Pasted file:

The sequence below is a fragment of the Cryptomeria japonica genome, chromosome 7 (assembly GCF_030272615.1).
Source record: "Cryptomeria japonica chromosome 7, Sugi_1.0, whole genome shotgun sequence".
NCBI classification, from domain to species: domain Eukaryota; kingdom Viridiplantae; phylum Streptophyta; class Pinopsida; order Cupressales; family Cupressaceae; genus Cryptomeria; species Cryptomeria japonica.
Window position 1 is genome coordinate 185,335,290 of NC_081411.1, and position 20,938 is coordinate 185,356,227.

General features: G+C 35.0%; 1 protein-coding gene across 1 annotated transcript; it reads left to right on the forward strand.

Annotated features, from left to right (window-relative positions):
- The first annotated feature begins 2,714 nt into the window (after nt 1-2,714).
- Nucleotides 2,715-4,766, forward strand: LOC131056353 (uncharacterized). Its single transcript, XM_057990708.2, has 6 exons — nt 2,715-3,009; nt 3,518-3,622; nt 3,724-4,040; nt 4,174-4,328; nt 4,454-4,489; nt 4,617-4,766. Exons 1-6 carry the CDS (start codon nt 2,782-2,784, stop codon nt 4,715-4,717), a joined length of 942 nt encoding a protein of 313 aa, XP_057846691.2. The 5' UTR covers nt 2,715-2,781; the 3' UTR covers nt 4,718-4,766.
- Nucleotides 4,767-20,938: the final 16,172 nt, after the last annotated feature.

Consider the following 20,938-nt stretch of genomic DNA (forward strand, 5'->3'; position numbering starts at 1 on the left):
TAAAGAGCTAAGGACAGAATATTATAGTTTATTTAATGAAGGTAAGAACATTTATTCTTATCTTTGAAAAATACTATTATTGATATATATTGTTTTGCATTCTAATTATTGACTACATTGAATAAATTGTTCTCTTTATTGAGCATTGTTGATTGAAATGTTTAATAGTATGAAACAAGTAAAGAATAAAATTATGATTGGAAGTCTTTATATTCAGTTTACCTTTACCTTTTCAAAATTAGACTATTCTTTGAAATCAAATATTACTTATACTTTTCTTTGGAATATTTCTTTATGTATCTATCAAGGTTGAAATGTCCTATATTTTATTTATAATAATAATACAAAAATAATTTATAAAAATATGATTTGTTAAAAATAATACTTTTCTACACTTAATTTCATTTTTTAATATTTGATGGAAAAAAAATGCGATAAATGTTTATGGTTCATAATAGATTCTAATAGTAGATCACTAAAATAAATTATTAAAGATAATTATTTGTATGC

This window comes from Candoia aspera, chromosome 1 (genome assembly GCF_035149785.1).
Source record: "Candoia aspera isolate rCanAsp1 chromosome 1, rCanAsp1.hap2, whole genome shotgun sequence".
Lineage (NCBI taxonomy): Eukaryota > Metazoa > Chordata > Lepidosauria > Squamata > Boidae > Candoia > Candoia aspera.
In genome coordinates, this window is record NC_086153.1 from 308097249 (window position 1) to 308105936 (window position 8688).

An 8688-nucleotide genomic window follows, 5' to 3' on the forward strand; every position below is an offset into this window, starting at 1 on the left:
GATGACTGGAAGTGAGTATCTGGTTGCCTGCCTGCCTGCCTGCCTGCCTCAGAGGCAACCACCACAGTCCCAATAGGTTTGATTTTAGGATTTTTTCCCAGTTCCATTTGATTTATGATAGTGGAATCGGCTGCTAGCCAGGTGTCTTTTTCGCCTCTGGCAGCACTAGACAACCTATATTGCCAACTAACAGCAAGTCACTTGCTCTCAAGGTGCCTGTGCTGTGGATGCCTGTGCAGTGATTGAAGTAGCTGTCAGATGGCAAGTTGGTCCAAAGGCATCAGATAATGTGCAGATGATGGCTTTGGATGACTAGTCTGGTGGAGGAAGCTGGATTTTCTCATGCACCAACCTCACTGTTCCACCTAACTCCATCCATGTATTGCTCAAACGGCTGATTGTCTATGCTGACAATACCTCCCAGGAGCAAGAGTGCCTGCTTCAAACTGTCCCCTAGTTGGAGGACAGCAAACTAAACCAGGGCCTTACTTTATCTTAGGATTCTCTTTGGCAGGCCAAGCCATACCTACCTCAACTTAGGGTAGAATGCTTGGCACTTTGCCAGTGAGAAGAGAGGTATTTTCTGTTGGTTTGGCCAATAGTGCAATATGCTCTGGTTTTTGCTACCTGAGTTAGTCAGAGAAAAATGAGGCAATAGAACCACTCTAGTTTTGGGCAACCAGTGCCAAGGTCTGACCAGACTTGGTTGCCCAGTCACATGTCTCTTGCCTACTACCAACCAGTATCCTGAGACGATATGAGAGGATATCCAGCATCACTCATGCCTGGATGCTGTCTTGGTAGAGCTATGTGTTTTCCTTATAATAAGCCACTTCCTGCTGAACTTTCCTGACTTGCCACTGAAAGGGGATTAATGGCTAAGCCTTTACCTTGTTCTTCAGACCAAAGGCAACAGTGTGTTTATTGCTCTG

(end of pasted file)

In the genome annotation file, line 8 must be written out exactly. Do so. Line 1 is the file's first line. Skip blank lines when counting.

- Nucleotides 2,715-4,766, forward strand: LOC131056353 (uncharacterized). Its single transcript, XM_057990708.2, has 6 exons — nt 2,715-3,009; nt 3,518-3,622; nt 3,724-4,040; nt 4,174-4,328; nt 4,454-4,489; nt 4,617-4,766. Exons 1-6 carry the CDS (start codon nt 2,782-2,784, stop codon nt 4,715-4,717), a joined length of 942 nt encoding a protein of 313 aa, XP_057846691.2. The 5' UTR covers nt 2,715-2,781; the 3' UTR covers nt 4,718-4,766.